Brady Coyne helps an old friend, outdoorsman Wally Kinnick, with his testimony before a state subcommittee. The issue is assault weapons and whether they should be sold to private parties. Kinnick is a strong anti-gun control advocate, and an offshoot of the NRA called SAFE has paid his expenses.
After an all-night session of reading the bill, Kinnick comes to the conclusion that the bill is reasonable, and he testifies in favor of its passage to the dismay of his sponsors, SAFE. When Wally and Brady take off to do their favorite thing, fishing in the wilds of Massachusetts, Wally is shot with an assault rifle.
Have NRA types disgruntled with his testimony shot him? Is it a hunting accident? Could it be his lady friend's about-to-be ex-husband? Brady has more than a passing interest because he, as well as Wally, has been put on SAFE's "enemy list."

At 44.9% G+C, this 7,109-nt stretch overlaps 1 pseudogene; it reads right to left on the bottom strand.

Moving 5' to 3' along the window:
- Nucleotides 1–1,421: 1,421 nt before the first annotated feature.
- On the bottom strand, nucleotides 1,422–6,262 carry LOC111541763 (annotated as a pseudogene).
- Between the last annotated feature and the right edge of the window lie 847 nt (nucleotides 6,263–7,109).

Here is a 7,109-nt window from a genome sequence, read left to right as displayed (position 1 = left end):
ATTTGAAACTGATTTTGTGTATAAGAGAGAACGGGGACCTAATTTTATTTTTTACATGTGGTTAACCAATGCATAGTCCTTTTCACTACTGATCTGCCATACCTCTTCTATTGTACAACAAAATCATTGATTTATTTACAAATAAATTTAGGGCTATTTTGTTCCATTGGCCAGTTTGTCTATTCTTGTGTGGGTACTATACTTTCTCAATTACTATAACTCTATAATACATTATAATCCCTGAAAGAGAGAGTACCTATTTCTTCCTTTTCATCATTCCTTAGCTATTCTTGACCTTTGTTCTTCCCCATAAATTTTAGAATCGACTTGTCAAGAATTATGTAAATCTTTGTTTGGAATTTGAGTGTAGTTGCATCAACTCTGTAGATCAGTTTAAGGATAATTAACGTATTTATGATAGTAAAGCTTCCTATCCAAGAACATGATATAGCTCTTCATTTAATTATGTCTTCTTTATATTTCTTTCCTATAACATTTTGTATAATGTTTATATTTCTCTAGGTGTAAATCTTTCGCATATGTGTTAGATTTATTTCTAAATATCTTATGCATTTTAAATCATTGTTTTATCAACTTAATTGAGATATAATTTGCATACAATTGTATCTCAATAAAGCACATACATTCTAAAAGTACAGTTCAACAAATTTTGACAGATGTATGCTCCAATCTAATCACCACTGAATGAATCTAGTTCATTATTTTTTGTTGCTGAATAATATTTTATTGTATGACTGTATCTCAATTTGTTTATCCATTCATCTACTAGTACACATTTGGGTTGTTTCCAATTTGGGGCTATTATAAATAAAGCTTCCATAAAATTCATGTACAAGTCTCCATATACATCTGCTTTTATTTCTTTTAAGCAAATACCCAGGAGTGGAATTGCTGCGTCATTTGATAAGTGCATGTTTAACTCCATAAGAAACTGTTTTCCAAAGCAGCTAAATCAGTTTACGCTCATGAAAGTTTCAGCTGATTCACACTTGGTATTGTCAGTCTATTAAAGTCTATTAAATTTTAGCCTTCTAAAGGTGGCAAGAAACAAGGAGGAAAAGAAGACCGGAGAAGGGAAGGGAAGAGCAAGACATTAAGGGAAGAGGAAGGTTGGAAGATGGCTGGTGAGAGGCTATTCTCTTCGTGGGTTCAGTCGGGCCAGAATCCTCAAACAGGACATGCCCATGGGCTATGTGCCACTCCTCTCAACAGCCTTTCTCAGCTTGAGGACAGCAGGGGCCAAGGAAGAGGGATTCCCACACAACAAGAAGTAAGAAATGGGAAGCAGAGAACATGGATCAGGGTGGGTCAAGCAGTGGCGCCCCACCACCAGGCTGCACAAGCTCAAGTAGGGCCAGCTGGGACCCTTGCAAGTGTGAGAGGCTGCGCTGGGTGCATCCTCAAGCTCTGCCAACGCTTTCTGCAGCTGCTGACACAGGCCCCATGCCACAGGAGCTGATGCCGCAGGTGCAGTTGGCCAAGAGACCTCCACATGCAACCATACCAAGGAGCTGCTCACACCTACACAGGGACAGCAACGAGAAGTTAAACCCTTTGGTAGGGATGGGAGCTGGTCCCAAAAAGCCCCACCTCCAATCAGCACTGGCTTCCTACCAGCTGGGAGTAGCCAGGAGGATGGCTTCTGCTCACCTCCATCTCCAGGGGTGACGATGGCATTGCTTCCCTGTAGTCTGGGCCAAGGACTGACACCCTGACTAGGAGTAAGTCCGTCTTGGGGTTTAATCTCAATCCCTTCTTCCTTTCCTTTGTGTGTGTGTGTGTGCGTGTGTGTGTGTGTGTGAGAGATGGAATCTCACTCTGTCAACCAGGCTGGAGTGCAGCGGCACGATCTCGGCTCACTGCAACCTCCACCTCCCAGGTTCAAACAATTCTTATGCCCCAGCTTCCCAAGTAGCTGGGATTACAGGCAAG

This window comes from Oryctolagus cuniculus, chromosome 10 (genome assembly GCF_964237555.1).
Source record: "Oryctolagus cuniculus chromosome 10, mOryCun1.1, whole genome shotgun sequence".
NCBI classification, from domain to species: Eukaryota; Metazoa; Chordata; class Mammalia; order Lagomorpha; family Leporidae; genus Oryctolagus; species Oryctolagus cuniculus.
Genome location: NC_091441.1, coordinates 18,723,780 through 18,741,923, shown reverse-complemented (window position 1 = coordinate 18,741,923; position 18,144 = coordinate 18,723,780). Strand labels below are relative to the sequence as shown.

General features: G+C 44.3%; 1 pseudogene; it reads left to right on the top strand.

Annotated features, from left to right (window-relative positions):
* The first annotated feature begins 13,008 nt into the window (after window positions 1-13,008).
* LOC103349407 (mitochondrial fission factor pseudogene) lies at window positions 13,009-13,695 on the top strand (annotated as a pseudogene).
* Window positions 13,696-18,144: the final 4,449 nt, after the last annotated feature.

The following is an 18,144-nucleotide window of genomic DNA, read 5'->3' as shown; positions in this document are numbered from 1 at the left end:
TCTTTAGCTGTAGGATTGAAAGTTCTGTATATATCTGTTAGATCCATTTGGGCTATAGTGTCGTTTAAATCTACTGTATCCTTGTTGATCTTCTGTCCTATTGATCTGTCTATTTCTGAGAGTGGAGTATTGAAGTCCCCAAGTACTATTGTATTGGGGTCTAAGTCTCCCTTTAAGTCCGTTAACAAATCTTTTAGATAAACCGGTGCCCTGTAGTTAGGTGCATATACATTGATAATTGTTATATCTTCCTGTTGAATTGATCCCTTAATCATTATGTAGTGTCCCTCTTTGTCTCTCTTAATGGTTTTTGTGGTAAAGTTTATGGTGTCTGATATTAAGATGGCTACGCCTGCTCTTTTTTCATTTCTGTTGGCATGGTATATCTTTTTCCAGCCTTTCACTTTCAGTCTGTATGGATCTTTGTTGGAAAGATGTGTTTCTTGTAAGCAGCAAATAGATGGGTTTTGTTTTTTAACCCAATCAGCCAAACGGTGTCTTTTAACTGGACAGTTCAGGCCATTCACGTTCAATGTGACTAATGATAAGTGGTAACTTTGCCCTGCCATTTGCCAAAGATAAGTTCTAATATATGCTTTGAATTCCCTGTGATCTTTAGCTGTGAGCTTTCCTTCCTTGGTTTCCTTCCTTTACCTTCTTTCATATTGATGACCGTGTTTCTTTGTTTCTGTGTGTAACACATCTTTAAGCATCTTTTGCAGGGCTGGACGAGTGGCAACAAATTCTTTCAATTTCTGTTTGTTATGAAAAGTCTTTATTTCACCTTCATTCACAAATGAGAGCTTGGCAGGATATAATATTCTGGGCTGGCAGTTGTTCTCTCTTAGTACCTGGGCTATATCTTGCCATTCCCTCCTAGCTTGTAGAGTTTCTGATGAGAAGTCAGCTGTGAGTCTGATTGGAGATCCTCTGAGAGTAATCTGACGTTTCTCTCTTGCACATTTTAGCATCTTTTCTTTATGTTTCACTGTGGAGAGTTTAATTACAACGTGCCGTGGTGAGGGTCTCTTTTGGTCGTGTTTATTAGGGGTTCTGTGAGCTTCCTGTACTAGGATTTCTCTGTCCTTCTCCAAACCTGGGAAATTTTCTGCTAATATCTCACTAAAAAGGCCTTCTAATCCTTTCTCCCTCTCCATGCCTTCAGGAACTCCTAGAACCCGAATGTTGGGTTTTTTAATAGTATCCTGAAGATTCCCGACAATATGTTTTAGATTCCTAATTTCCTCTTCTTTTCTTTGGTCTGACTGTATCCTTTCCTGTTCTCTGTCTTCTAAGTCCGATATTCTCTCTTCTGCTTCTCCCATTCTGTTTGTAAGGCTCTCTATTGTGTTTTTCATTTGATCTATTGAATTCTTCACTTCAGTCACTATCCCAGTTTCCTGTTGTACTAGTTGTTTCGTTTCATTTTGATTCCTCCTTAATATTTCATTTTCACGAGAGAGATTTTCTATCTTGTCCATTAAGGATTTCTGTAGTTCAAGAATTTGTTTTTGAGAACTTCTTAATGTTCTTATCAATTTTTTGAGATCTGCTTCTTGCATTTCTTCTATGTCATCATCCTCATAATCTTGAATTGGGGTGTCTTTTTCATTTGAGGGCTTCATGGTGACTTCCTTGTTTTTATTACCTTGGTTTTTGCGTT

The author presents a balanced view of this explosive issue, which is much to his credit. However, the story lacks momentum. It is one of these where vital facts are kept secret because of "confidentiality," which I find annoying. The choices are too narrow for who the attacker might be. So the reader is a few steps ahead of Brady all the way. As always, the author does an excellent job of describing the local scenes. Brady is a very likeable guy, but his laid back persona slows the story down badly. "The Seventh Enemy" is a quick read, pleasant, but one you forget by the next day.